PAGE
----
On Wednesday (August 1, 2012) , the U.S. Agriculture Department added 218 counties from 12 drought-stricken states to its list of natural disaster areas, bringing the overall total to 1,584 counties in 32 states. That's more than half of all U.S. counties, and the vast majority of them received the designation because of drought.
Jim Suther, Associated Press / Minneapolis (MN) Star Tribune
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(August 2, 2012) A dock extends into a dry cove where grass has begun to grow at Morse Reservoir in Noblesville, Ind., Wednesday, Aug. 1, 2012. The reservoir is six feet below normal levels. More than half of U.S. counties now are classified by the federal government as natural disaster areas mostly because of the drought. The U.S. Agriculture Department on Wednesday added 218 counties in a dozen states as disaster areas. That brings this year's total to 1,584 in 32 states, more than 90 percent of them because of the drought. Photo: Michael Conroy, Associated Press - Ap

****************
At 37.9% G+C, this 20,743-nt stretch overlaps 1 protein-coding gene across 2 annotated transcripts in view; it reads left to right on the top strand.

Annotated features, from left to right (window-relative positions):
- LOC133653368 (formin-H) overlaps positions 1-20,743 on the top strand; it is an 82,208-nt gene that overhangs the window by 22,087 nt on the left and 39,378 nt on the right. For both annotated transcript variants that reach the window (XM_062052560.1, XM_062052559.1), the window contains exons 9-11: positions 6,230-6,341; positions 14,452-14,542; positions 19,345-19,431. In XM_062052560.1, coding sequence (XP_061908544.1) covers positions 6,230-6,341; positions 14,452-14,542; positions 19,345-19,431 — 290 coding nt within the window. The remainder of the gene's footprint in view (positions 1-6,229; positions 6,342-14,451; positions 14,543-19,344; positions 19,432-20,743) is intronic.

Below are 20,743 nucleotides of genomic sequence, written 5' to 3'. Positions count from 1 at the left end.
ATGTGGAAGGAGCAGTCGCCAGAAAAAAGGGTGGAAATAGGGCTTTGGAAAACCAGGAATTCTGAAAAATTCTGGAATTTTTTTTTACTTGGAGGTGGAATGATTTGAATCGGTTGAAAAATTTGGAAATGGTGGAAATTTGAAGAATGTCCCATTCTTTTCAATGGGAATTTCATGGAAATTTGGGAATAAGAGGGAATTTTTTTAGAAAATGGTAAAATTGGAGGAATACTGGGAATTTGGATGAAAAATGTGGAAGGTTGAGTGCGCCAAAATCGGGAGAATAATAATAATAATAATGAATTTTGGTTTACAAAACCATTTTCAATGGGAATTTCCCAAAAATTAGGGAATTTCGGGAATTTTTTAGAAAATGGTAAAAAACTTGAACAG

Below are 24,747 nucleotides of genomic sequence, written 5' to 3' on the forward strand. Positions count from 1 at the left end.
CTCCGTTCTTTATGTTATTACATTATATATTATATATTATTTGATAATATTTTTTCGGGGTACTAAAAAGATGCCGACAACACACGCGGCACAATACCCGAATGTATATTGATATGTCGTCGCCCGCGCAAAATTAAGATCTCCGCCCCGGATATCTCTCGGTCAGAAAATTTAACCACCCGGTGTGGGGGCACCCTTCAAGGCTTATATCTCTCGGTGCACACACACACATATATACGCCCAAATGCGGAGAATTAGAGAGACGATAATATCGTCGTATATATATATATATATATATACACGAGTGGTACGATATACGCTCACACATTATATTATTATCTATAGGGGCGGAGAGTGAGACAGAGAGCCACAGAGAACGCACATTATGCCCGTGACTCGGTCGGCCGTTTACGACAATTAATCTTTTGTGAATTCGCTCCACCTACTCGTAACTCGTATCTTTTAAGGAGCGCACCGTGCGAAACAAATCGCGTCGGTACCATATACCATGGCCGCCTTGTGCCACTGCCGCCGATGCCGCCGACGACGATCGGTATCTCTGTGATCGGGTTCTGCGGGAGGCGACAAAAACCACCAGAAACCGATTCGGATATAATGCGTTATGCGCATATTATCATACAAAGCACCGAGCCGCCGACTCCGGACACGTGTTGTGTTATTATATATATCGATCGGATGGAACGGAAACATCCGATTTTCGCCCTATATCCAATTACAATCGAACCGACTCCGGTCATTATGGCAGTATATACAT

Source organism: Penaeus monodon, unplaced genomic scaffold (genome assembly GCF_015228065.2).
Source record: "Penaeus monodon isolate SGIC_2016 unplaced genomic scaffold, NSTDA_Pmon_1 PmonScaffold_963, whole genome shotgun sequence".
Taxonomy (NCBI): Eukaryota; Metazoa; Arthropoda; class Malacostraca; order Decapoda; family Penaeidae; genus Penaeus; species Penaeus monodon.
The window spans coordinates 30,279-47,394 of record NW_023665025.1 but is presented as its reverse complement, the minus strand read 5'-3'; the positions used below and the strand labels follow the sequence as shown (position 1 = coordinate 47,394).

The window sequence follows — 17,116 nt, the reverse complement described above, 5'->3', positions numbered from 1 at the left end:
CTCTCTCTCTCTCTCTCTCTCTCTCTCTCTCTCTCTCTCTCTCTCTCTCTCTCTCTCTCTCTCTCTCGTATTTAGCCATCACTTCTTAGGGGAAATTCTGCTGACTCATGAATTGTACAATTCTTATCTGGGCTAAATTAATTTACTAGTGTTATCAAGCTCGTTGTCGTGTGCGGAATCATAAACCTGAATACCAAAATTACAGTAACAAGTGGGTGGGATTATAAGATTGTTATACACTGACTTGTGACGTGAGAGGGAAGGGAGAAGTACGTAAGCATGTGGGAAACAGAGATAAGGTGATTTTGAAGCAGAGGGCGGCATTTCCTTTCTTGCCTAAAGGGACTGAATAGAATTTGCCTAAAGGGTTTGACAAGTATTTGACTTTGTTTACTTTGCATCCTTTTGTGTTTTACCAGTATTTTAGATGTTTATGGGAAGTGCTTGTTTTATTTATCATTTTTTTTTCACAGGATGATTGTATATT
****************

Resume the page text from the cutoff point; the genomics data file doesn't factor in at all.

The latest U.S. Drought Monitor survey shows an increase in extreme drought conditions in four Plains states but a slight decrease in the overall area of the lower 48 states experiencing some form of drought.
The map posted Thursday on the monitor's website shows that nearly two-thirds of the lower 48 states is experiencing some drought. Recent rainfall pushed the percentage down to 62.91, from last week's 63.86.